Another option could be to make public the 'proposed' venues by simply announcing what host cities are offering bids (or does that already happen?). But, I could see how that might get ugly if one group starts pointing out negatives about the other venues instead of positives about their own (not that it's likely to happen, but who knows).

How many groups typically offer bids? I see there were only three last year (Boston, Chicago, and Vancouver). I'm also wondering if the groups making the bids are the same ones every year. Is there only a handful of groups that try or do you get a different variety every year?

Thanks for the encouragement. I look forward to going through the process and hearing everyone's comments on the issue.

contributed by Jeremy Fluhmann on May 9, 2006 8:21 PM


Okay, sorry about that. I found the other two previous bid proposals. I just wasn't looking where I should have been.

contributed by Jeremy Fluhmann on May 19, 2006 6:02 AM

May 03, 2006

May 3, 2006 - Call for Venue-YAPC::NA::2007

Can't figure out how you're going to get to Chicago for YAPC::NA this year and wish it was in your city? Want to meet Perl luminaries, but aren't sure how? Want to contribute to Perl without writing a new MVC framework?

If you answer yes to at least two of these questions, you might be just the person we want to host YAPC next year. But you can't host if you don't bid. We're starting the venue bidding process earlier this year for YAPC::NA so it's time to get to work. Read on for this year's bid schedule and other details.

We're putting out the request now, roughly two months before YAPC::NA.

And since the request is out there ahead of time, we encourage all bidders to attend this year's YAPC. This will give you a feel for what YAPC is like and allow you to see how it is run. You can also help out if you want to get some experience. We're not making it a requirement that you attend YAPC::NA to bid, but it will be a factor in the voting.

At YAPC we (The Perl Foundation) will schedule a Birds of a Feather (BOF) session to answer questions and give feedback on proposals people are working on. Obviously, the further along your bid is, the more relevant our help will be. Also, by YAPC, we'd like bidders to let us know they intend to bid so we know roughly how many people are working on a bid. This isn't binding, it just gives us a heads-up.

Due date for submissions: Aug. 1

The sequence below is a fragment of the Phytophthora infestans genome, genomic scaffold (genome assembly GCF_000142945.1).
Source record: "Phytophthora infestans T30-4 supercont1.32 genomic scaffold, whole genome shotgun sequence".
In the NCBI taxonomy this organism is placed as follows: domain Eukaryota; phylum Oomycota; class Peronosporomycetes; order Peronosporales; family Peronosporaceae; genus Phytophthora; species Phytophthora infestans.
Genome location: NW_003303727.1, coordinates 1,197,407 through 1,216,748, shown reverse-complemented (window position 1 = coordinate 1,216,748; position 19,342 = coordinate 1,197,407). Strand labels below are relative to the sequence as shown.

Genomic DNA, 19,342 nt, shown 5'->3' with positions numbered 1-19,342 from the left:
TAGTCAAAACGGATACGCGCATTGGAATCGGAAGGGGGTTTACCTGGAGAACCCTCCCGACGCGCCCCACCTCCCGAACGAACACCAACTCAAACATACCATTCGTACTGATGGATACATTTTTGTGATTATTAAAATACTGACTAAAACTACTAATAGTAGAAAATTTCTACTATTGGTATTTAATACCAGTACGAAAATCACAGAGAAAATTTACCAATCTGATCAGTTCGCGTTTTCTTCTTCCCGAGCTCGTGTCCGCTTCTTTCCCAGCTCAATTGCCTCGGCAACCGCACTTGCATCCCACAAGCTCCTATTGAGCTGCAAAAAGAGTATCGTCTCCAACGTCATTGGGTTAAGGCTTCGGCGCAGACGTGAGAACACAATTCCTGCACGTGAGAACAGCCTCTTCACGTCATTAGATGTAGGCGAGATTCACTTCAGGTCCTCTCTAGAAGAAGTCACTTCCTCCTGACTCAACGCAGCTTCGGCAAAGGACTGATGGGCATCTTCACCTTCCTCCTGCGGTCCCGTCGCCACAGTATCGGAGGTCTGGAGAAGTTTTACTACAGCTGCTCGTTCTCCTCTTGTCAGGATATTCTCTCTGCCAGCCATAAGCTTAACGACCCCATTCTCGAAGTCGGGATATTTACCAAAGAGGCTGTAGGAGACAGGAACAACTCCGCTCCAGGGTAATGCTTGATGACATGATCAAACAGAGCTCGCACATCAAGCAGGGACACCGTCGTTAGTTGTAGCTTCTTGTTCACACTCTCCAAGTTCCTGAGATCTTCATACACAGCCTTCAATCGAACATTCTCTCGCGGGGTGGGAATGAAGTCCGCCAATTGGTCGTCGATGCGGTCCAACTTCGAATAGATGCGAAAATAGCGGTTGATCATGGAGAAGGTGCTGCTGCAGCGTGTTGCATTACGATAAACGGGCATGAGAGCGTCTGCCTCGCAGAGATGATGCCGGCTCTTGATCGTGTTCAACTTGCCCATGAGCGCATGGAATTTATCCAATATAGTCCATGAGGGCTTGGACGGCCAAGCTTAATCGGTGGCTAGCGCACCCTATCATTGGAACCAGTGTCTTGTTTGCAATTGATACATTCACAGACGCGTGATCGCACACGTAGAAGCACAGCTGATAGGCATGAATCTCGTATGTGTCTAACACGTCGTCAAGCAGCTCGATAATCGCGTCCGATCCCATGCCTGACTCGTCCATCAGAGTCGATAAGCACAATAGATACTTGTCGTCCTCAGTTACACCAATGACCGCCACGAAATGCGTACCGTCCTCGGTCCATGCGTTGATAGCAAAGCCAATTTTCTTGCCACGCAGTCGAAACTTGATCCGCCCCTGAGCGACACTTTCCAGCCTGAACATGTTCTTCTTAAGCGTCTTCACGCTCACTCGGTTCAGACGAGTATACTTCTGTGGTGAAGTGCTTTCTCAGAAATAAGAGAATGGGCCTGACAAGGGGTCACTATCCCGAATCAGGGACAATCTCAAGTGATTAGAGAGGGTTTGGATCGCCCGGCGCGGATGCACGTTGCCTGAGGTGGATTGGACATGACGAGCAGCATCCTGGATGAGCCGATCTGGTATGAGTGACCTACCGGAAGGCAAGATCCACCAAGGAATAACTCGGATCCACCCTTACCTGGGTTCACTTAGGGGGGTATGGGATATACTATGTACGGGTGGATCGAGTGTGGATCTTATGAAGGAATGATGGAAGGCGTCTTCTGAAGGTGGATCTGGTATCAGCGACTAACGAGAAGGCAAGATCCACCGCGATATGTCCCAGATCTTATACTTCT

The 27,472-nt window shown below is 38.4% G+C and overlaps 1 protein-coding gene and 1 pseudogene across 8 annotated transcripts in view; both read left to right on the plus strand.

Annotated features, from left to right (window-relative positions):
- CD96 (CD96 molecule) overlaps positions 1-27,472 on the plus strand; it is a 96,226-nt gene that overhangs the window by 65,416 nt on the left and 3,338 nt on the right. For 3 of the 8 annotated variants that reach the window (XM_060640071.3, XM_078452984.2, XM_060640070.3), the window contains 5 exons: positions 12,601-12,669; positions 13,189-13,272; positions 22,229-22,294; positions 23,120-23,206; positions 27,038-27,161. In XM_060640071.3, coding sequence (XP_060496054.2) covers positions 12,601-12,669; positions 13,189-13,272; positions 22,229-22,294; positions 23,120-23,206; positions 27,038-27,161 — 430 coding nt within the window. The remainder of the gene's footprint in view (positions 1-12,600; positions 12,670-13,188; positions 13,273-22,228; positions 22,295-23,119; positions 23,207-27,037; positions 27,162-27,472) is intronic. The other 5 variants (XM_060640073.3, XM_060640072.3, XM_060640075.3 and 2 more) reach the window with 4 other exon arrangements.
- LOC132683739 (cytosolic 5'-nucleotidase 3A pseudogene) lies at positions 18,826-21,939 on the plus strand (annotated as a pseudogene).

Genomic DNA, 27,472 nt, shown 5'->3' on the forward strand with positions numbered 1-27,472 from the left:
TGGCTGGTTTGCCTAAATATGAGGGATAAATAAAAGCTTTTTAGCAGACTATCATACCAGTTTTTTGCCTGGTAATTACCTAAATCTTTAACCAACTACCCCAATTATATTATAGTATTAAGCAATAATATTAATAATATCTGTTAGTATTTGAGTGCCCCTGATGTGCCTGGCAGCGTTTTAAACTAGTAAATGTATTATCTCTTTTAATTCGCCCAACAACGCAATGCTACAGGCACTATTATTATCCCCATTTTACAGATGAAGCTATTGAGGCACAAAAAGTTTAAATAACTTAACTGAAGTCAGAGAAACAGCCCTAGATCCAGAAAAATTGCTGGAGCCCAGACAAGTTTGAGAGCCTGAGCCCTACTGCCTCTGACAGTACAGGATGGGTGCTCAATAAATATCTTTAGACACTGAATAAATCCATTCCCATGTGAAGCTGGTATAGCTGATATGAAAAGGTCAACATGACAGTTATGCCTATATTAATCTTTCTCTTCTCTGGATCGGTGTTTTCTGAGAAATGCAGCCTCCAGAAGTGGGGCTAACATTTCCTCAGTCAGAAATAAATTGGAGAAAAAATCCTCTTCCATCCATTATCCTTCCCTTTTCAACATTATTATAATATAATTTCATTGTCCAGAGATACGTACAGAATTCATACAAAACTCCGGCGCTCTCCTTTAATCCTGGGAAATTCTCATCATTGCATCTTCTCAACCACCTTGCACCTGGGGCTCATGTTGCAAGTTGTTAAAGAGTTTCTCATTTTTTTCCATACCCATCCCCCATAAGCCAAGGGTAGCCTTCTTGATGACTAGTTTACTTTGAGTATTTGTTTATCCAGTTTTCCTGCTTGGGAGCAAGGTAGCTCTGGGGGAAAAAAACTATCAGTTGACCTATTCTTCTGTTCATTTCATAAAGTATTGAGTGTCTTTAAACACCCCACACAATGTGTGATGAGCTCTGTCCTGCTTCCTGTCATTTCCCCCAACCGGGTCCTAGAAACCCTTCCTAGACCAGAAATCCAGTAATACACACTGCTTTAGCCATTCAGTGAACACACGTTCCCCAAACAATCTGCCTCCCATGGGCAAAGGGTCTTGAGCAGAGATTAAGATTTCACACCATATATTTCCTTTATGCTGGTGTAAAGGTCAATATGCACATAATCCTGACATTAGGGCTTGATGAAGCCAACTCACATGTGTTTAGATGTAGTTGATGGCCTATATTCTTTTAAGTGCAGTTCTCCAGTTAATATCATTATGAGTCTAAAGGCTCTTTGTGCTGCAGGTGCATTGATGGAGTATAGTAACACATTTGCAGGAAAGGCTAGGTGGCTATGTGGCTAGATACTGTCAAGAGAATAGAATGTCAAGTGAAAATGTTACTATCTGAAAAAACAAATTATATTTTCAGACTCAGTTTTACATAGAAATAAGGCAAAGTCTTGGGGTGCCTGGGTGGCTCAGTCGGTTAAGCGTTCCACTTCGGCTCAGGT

New safety valve: If we have no declared bidders at YAPC, we will appeal once more for bids and extend the deadline to Sept. 1.

The TPF Conferences group will select the host city one month after bid due date.

How do you get started?

You can get details on what a YAPC venue needs in the venue requirements document. When making your proposal, in addition to venue information and possible dates, please make sure to include details on airport locations, local public transit (as well as transit to the venue from the airport!), local cultural attractions, and accommodation information. The more information you provide, within reason, the better.

You also have the YAPC 2006 bids, specifically Chicago since they won, and the voting results as a resource. Note that just as these were made public, your bid will be posted publicly as well.

The review criteria are also available.

Send your proposals to yapc-venues AT yetanother DOT org.

This is your chance to bring a YAPC to your town. It's a very rewarding experience, and is a great way to give to the Perl community.


You mentioned making the other bids publicly available (on a previous post). I would be very interested in looking them over as well when they get posted. I'm hoping to talk another PM (veteran) group that's close to me into offering a bid. Hopefully our group can partner with them (we're still in our infancy) and help with the whole process.

contributed by Jeremy Fluhmann on May 8, 2006 9:13 PM


Jeremy,

Take a look at this post for a response to your comment. We look forward to seeing your bid.

contributed by Jim Brandt on May 9, 2006 5:30 PM

May, 2006 Archive

This page contains all entries posted to The Perl Foundation in May, 2006. They are listed in order from newest to oldest.